Obama Bans Solitary Confinement for Young People in Federal Prison — But Is It Enough?

Obama Bans Solitary Confinement for Young People in Federal Prison — But Is It Enough?

On Monday, President Barack Obama announced a ban on the use of solitary confinement for juvenile offenders in the federal prison system.

In an op-ed in the Washington Post,  the president criticized the overuse of the practice and the corrosive effects it has on the mental health of young people and adults alike in the corrections system.

"The United States is a nation of second chances, but the experience of solitary confinement too often undercuts that second chance," Obama wrote. "How can we subject prisoners to unnecessary solitary confinement, knowing its effects, and then expect them to return to our communities as whole people? It doesn't make us safer. It's an affront to our common humanity."

The announcement of the new ban is one of many new guidelines that the president has adopted based on the recommendations of a Justice Department review of the use of solitary confinement across the prison system that he requested last summer. The directive to end youth solitary confinement is in line with a provision of a major criminal justice reform bill currently pending in the Senate, but as an executive action it goes into effect without any need for congressional approval.

Why it matters: The new ban is being hailed by criminal justice reformers as a significant step forward in making prison less debilitating for juvenile offenders.  

The new ban "will save thousands of prisoners from needless suffering and permanent psychological damage," David Fathi, director of the American Civil Liberties Union's National Prison Project, said in a statement. 

There's an abundance of scientific evidence and growing public awareness of how solitary confinement can wreak havoc on the mental health of the those subjected to it. Last March, Supreme Court Justice Anthony Kennedy said, "solitary confinement literally drives men mad."

The effects of extreme deprivation are all the more harmful for young people, whose bodies and brains are still developing.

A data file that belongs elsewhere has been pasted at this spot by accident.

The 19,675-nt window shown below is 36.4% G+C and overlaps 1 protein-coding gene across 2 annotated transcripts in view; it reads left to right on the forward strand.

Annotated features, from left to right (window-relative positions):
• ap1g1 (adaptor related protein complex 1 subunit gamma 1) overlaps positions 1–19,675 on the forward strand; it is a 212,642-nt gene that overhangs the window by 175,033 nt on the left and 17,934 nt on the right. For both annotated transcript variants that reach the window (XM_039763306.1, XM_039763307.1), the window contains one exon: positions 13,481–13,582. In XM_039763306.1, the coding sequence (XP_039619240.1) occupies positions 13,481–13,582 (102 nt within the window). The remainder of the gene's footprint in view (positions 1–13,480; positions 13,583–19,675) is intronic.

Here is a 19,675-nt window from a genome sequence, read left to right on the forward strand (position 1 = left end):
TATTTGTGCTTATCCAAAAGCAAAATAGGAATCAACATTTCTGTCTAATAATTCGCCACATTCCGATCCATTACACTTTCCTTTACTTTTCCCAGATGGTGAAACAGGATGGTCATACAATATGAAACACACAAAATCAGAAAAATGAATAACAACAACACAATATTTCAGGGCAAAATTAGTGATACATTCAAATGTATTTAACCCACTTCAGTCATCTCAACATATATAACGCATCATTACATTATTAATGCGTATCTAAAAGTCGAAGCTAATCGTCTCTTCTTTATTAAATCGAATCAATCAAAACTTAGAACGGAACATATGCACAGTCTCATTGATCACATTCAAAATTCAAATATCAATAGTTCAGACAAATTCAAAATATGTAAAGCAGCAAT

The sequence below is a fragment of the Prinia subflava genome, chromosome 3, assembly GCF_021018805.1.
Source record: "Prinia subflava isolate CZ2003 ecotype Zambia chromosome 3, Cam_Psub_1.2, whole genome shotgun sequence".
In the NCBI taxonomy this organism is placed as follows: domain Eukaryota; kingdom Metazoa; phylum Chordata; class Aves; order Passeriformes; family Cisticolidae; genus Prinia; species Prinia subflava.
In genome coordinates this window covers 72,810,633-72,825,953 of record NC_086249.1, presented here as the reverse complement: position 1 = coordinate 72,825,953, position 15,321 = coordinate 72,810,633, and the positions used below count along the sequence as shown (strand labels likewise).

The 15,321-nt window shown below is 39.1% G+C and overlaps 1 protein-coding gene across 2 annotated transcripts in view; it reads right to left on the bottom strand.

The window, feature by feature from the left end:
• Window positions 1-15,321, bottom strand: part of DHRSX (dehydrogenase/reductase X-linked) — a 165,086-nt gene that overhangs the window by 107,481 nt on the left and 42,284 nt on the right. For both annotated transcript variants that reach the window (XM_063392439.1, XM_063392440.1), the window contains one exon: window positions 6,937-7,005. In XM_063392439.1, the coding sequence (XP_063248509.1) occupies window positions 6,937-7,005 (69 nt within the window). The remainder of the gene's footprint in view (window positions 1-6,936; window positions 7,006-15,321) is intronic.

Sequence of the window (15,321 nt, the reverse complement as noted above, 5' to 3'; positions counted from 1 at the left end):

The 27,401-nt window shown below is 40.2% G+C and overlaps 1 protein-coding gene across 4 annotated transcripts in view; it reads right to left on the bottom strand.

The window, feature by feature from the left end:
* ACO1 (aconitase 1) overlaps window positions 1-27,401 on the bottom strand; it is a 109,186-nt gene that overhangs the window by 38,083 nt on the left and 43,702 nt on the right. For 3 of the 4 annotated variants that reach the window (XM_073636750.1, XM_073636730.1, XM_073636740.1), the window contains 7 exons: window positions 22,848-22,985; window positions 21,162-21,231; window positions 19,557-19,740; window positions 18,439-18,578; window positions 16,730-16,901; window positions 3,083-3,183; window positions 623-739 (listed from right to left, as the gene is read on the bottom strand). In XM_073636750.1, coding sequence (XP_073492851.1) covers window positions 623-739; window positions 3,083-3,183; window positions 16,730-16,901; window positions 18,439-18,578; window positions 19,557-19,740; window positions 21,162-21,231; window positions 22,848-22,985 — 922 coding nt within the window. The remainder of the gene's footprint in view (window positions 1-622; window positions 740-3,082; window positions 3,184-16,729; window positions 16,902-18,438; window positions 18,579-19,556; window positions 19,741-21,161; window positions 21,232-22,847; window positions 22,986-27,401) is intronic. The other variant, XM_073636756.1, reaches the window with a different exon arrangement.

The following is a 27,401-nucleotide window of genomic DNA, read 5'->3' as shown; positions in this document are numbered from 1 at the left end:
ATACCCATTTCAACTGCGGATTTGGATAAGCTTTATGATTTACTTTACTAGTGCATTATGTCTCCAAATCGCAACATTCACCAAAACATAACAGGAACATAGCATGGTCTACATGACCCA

"Adolescent brains are still developing. We know that putting them in a situation where their senses are isolated is something that is traumatic for them and that it exacerbates mental health conditions," Dana Shoenberg, deputy director at the Center for Children's Law and Policy, told Mic in an interview last May. "Keeping people in a locked room also means they're not getting exercise, they're not getting sunlight and other things that teenagers' bodies need. It's harmful both physically and from a mental health perspective."

The toxic effects on young people have been documented extensively.

A 2012 Justice Department report found that, "Nowhere is the damaging impact of incarceration on vulnerable children more obvious than when it involves solitary confinement." The report surveys investigations that find that "juveniles experience symptoms of paranoia, anxiety and depression even after very short periods of isolation," and that "among the suicides in juvenile facilities, half of the victims were in isolation at the time they took their own lives, and 62% of victims had a history of solitary confinement."

Not far enough: As important as the ban is, there's huge limitations to its effect on nationwide use of the practice. It only affects the use of solitary confinement on juvenile offenders in federal facilities — but a vast majority of people in the prison system in the United States are in local and state facilities, and this new executive action will have no direct impact on them. 

According to the federal Bureau of Prisons, there are fewer than 30 people under the age of 18 in the federal prison system. But juveniles that are vulnerable to solitary confinement in either state adult facilities or state juvenile facilities rank in the tens of thousands.

John Pfaff, a professor at Fordham University School of Law who specializes in criminal sentencing, tweeted that he was worried that the "collateral costs" of the announcement would include complacency toward ending the practice on a state level.

Obama's executive actions will set an important precedent, and policymakers on the state level will take notice, but there's nothing guaranteeing that they'll act in accordance with it. In order to ban the use of youth solitary confinement in state facilities, criminal justice reformers will need to focus their energy on agitating at the local level. It won't be quick, and it won't be easy.